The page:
Despite the simplicity of these schemes, citizens around the world continue to fall victim to similar efforts on a frequent basis. A significant boiler room scam made international headlines in April of 2021 as a former California resident was indicted by a federal grand jury on 15 counts of wire fraud related to a scheme that bilked more than 100 investors out of a reported $14 million. The individual in question, Ronald Shane Flynn, reportedly fled the United States just before his scheme was set to come to fruition approximately 10 years ago, leaving a trail of financial destruction in his wake. Flynn’s scheme centered on a fraudulent streaming media and entertainment business, which he marketed as having multiple offices across the United States and abroad. The company, Vuuzle Media Corporation, allegedly offered what it claimed was an opportunity to invest in the business before its initial public stock offering.1 The indictment alleged that Flynn, who was barred from offering securities in California, operated the scheme remotely from the Philippines, Dubai and other countries while fielding his boiler room with Filipino salesmen. Flynn reportedly pocketed the bulk of the funds invested in order to finance a lavish lifestyle for himself, never paying any dividends promised to investors and never taking the business public. The case remains ongoing given that Flynn has not yet been located by international investigators. If convicted however, he could face a 300-year federal prison sentence.1
Europe is facing a rise in boiler room fraud as well, specifically in Belgium where there has been an exponential increase in companies offering financial services without proper qualifications. The country’s prime financial regulator, the Financial Services and Markets Authority (FSMA) has issued a public warning about this sudden surge, identifying scammers pushing shares in three specific companies: Bruchkaus Quist, Daltium, and EMW Capital. “The above companies are not authorized to provide investment services in Belgium,” stated the FSMA in a press release on these developments. “The FSMA therefore strongly advises against responding to any offer of financial services made by the companies listed above and against transferring money to any account number they might mention.”2 The FSMA has also issued recommendations to avoid falling victim to common fraud schemes, the most obvious being to be wary of cold calling tactics. It should go without saying that it is unwise to engage with someone offering investments over the phone if you have no previous history with them, and one should never invest their funds into any commodities unless it is known exactly what is being offered is legitimate. The FSMA also says to be on the lookout for requests to transfer money to another country, especially if that country is located in Asia or other potentially high-risk jurisdictions. Investors should always perform their due diligence on their brokers and look at their contact information as well office location and other key details often available on the web for anything potentially suspicious.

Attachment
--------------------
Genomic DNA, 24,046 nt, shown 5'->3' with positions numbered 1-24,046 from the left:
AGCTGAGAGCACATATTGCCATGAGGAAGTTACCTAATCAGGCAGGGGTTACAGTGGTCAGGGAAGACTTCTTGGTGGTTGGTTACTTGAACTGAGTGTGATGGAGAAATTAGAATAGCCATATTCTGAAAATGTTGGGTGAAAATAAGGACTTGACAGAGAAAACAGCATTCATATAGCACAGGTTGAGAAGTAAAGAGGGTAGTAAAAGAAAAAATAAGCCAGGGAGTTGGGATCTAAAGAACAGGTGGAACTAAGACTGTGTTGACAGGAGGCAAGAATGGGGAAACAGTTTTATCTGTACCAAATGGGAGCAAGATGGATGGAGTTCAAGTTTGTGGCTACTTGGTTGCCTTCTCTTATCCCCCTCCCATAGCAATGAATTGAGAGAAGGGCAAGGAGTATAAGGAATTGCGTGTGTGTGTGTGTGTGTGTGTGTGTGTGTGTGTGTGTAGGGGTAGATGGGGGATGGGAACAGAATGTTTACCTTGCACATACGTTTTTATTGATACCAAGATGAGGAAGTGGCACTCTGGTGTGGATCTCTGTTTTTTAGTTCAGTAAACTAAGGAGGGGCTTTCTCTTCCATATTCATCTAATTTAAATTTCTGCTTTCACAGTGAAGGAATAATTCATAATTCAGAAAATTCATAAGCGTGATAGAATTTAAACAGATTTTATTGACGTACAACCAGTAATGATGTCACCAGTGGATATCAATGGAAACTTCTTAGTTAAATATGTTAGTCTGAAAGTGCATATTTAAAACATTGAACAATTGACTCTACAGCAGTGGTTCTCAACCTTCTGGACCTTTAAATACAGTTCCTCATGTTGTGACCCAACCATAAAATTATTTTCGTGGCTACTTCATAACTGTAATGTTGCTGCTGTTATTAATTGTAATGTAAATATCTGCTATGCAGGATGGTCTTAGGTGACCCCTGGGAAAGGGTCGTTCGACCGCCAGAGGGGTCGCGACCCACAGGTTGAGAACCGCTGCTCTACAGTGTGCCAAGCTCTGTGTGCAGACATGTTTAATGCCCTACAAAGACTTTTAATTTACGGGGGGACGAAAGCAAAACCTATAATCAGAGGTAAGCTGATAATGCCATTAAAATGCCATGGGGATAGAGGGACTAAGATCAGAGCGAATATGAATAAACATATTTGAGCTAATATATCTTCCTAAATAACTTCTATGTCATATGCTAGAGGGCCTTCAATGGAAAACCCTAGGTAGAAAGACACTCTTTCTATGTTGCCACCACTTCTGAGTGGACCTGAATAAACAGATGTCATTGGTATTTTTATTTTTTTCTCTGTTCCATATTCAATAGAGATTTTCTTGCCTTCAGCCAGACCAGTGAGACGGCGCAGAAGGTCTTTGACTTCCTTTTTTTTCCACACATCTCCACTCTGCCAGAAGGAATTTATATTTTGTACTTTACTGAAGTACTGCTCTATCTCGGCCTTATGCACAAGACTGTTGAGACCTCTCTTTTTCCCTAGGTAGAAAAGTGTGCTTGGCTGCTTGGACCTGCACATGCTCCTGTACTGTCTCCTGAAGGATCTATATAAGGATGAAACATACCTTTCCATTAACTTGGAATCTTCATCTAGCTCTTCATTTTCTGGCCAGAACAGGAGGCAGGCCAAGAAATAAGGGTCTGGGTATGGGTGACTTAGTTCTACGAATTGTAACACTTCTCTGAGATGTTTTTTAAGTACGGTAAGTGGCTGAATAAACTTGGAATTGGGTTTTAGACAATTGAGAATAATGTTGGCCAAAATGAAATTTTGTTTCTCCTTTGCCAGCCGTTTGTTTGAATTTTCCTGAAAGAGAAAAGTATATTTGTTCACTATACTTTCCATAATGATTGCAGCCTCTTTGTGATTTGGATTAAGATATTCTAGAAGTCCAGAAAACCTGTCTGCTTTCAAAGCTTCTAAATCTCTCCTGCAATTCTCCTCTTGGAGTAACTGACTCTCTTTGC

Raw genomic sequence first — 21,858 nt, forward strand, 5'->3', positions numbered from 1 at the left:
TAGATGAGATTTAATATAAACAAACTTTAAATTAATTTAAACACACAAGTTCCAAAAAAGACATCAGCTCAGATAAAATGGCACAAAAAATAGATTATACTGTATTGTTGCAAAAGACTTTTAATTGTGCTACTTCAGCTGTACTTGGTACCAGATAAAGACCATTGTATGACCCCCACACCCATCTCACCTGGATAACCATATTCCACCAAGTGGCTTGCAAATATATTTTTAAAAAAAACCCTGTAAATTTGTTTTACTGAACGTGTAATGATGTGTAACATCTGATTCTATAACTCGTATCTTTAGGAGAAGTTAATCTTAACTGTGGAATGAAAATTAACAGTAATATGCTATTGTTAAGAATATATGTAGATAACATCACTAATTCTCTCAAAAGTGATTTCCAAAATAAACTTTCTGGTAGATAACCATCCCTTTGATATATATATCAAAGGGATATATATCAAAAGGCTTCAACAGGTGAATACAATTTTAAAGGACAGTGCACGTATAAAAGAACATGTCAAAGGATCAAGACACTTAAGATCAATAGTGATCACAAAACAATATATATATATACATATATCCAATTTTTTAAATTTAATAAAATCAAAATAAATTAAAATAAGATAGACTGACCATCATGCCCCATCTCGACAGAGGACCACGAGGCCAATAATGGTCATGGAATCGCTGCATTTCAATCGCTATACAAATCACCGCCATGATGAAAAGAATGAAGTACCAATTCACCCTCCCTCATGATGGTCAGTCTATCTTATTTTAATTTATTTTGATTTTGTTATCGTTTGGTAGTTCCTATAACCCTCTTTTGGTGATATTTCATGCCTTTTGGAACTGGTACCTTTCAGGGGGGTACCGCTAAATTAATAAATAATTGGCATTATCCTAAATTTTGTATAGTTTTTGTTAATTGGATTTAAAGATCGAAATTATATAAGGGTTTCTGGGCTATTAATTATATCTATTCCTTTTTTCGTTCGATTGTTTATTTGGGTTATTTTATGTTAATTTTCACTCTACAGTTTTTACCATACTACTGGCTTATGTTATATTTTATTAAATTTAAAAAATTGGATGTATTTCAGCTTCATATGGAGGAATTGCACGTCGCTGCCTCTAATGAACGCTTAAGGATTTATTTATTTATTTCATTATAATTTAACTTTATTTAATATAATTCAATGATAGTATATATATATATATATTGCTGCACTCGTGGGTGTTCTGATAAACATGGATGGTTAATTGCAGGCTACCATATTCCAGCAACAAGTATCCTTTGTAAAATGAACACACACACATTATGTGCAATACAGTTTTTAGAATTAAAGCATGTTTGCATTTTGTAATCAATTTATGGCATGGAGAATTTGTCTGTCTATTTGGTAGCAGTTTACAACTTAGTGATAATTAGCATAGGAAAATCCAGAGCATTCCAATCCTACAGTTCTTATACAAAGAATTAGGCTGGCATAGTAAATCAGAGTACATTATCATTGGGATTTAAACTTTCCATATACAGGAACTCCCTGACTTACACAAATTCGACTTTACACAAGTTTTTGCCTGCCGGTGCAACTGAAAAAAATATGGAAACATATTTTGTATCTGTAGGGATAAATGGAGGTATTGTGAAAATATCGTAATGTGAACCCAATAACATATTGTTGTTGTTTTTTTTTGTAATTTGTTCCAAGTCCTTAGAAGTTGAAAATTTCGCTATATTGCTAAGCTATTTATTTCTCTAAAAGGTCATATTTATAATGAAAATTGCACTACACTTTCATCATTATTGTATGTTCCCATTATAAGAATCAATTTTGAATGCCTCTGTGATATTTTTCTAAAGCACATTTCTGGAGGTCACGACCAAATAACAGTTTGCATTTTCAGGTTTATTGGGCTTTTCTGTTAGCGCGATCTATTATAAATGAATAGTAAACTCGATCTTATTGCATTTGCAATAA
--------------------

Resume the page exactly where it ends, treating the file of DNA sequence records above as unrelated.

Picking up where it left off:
AP. “American Charged with $14m Boiler Room Scam.” Arab News, Arabnews, 8 Apr. 2021.
Hope, Alan. “Financial Watchdog Warns of New Appearance of Old Type of Fraud.” The Brussels Times, 29 Apr. 2021.